Best of the Best, The
Humphries, Michael O
2004 Golden Bullseye Awards
The introduction of a new product to the often extremely traditional shooting sports industry presents a potentially overwhelming challenge to manufacturers. Add a heritage dating back to Colonial days, with the kind of reputation forged on generations of sweat equity, and it is no surprise that the 2004 Golden Bullseye Award Committee takes finding products that live up to the industry’s legacy so seriously.
“The diversity of products we reviewed in all our publications, combined with innovative design and dedication to customer satisfaction speaks volumes about the industry,” said Executive Director of NRA Publications Joe Graham. “With several nominees for each category, selection of the top products was extremely difficult.
“Only a few can be honored,” Graham said. “While some of these products are destined to become classics, others serve as ingenious bridges between a proud past and a bright future.”
After an exhaustive search, tedious research and arduous field-testing, American Rifleman is proud to unveil its 2004 Golden Bullseye Award winners-the rifle, handgun, shotgun, ammunition and optic judged “the best of the best.”
Rifle of the Year:
Beretta CX4 Storm
In Editor-In-Chief Mark A. Keefe, IVs article “The Modular Storm” (July 2003, p. 44), he described Beretta’s new CX4 Storm as having redefined the pistol-caliber carbine concept.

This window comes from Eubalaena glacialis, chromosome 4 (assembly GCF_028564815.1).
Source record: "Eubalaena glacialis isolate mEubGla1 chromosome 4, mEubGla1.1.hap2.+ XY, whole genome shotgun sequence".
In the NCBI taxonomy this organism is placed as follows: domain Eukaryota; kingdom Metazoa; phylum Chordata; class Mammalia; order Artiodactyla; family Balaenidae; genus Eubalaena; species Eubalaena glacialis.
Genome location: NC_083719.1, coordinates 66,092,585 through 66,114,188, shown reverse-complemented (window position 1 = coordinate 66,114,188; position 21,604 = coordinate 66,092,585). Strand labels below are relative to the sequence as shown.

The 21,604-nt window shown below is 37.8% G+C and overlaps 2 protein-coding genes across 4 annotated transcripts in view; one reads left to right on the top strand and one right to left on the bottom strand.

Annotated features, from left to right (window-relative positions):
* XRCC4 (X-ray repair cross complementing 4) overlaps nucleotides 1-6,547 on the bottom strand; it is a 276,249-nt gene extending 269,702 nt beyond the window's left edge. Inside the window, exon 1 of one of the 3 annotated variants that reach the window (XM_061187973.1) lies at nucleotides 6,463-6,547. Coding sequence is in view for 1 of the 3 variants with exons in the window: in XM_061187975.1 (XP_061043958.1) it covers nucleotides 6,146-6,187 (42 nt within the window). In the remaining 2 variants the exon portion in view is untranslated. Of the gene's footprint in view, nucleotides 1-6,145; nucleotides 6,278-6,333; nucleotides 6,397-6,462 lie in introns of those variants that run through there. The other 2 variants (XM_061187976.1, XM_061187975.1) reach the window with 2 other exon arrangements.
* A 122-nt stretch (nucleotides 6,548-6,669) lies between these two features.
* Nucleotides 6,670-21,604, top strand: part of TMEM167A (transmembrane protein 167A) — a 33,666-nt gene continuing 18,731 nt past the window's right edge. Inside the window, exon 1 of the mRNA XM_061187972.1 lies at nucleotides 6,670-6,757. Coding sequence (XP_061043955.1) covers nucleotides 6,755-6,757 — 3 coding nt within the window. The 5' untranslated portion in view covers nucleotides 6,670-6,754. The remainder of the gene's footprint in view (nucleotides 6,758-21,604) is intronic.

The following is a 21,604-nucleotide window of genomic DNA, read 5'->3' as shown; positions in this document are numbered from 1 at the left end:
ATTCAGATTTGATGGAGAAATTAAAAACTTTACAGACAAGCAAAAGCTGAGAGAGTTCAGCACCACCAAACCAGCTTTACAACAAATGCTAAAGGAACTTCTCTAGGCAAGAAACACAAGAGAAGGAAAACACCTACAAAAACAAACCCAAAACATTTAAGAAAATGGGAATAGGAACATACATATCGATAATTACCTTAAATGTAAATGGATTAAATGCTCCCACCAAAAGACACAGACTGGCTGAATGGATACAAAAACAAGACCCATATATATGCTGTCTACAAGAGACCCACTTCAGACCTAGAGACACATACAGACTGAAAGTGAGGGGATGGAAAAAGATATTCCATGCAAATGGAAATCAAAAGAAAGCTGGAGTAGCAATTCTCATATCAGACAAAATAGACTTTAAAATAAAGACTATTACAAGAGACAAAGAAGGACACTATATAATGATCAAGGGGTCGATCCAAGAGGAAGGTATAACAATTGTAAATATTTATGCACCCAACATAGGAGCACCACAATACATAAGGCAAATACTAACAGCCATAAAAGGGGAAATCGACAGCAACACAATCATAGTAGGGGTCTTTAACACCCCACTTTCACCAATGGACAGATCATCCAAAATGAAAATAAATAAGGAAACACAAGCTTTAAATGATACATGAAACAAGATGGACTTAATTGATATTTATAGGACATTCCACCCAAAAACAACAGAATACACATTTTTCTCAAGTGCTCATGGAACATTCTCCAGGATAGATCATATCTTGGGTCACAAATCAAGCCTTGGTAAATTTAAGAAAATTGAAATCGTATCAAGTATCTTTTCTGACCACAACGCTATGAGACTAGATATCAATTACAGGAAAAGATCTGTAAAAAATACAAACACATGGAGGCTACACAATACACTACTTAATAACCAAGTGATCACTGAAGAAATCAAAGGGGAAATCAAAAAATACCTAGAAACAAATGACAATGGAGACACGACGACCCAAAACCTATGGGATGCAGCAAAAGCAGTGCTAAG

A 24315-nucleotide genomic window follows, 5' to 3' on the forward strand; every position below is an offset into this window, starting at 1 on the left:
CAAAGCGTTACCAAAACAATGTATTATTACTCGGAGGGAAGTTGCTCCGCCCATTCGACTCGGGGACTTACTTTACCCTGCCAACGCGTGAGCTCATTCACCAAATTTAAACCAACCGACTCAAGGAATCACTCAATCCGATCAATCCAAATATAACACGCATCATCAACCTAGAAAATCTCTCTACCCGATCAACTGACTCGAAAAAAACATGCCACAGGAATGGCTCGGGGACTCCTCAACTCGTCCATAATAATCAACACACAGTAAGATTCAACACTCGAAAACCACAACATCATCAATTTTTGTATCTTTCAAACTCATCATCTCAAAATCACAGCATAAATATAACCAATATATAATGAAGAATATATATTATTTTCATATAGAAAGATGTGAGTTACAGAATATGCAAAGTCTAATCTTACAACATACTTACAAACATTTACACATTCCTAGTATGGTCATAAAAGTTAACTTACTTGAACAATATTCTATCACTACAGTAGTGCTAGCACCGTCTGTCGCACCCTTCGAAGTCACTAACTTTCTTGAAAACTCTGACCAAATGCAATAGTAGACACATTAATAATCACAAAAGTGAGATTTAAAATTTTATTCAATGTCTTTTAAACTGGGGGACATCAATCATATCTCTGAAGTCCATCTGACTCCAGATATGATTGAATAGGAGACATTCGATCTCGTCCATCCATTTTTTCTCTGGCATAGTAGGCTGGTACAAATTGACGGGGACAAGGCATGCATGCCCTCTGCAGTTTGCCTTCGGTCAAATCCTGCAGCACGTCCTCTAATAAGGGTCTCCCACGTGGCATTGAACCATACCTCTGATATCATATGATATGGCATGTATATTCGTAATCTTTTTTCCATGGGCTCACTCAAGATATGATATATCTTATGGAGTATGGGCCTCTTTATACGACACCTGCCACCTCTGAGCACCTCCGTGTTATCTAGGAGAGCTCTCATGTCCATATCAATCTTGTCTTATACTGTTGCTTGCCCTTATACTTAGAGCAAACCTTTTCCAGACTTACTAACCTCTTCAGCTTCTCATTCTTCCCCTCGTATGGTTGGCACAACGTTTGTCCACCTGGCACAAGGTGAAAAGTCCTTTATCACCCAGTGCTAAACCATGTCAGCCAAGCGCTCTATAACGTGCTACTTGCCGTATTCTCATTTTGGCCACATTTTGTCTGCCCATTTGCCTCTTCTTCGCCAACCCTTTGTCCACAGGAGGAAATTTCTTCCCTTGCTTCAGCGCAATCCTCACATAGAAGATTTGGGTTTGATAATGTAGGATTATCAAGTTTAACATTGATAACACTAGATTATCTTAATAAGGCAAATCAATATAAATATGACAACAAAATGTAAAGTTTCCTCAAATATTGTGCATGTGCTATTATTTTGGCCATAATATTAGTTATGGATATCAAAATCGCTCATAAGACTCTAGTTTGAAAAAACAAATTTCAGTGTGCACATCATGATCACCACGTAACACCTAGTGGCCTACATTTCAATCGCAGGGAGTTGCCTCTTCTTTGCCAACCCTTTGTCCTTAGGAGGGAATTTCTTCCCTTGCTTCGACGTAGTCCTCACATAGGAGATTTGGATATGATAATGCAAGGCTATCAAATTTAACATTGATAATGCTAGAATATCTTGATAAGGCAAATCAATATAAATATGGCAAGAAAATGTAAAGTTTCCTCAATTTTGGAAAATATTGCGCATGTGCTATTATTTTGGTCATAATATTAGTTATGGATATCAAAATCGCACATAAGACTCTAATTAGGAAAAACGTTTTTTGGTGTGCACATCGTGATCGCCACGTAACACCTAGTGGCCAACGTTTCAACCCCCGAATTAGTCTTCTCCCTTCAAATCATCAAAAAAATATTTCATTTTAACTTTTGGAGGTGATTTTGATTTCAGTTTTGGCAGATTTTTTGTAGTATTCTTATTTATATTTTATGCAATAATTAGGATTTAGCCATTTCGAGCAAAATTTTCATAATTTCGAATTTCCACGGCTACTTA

The Storm, featuring polymer upper and lower receivers, is a straight blowback-operated semi-automatic, pistol-caliber carbine. Designed as a companion for Beretta’s handguns, it feeds from the same magazines (9 mm Model 92, .40 S&W Model 96, and .45 ACP Model 8000).
Thanks to its modular nature, all controls of the Storm (except for the bolt release) are reversible to left-hand operation. Additionally, there are two points on the fore-end for attaching optional accessories on Picatinny-style rails. There is also an optional Picatinny-style rail that runs along the top of the receiver between the front and rear sights. Depressing the front sling swivel stud frees a single-slot Picatinny rail to slide forward out the fore-end’s front for mounting a laser or a flashlight.
The CX4 is racy in appearance, but sound in design. The gun is simple to operate and has incredible flexibility for various applications. It’s also priced below what might be expected. At a suggested retail of $687, it costs $4 less than Beretta’s stock Model 92FS pistol in 9 mm.